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This may seem silly, but doesn't it seem weird for a compound that's stable (in this context, the tertiary carbocation) to be the most reactive?

I mean, wouldn't it be the least, given that it's already stable and wouldn't want to leave that stable configuration. On the same lines, the methyl carbocation sounds like the most reactive due to its high instability, right? wouldn't it want to react in order to form a stable compound?

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  • $\begingroup$ A nice analogy I read once in a book." Dolomites (beautiful group in c the Alps) are very stable (indeed they are there since millions years) but very reactive. If you do not believe the latter go there with some HCl to see yourself. " $\endgroup$ – Alchimista Jan 7 '18 at 19:07
  • $\begingroup$ Related (?): Longer the unsaturation, higher the stability and higher the reactivity. $\endgroup$ – Eashaan Godbole Sep 7 '19 at 12:40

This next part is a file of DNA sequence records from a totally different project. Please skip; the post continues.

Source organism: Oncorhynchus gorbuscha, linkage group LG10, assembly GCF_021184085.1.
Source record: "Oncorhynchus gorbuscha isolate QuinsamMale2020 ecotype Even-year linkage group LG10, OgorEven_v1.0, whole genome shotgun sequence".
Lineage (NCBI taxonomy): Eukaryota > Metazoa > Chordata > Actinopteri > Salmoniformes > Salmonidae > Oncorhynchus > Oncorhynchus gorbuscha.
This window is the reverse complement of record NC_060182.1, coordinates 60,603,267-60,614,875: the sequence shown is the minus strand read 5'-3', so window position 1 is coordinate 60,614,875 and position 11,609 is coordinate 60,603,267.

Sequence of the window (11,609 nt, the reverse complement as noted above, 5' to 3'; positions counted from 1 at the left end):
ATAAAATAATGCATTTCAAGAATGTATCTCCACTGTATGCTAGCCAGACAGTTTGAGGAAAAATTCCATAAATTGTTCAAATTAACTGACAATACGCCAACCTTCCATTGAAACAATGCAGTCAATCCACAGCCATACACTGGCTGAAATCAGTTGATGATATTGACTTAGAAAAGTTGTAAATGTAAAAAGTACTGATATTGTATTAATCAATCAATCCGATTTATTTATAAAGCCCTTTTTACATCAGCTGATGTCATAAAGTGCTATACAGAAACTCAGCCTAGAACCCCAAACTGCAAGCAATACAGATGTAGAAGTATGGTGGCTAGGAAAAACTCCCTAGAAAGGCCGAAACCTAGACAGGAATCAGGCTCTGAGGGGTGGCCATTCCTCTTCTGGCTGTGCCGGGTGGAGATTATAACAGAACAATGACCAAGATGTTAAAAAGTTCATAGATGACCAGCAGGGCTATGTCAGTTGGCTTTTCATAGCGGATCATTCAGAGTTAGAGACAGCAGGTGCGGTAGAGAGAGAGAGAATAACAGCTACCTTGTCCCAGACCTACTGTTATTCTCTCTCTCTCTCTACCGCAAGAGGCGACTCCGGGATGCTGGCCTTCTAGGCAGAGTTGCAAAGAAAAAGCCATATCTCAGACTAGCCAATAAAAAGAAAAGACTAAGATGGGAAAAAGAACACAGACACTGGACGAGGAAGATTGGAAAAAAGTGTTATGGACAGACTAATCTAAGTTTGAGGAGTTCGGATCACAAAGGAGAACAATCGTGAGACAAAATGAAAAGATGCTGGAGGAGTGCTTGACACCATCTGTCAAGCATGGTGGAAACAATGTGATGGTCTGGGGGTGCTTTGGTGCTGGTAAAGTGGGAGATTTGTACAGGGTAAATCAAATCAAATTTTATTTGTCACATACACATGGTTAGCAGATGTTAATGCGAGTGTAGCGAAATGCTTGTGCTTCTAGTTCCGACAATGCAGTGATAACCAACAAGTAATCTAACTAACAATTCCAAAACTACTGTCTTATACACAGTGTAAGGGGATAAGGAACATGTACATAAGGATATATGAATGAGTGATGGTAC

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This is an excellent question. Please correct me if I'm wrong, but I think this is what you are grasping at:

First, it is true that tertiary carbocations are generally more stable than primary carbocations (and secondary carbocations) due to having more inductively donating alkyl groups. The hyperconjugative effect can also be invoked to explain the relative stabilities of primary, secondary, and tertiary carbocations.

Second, transition states involving tertiary carbocations as opposed to primary carbocations are more favorable precisely because tertiary carbocations are more stable than primary carbocations.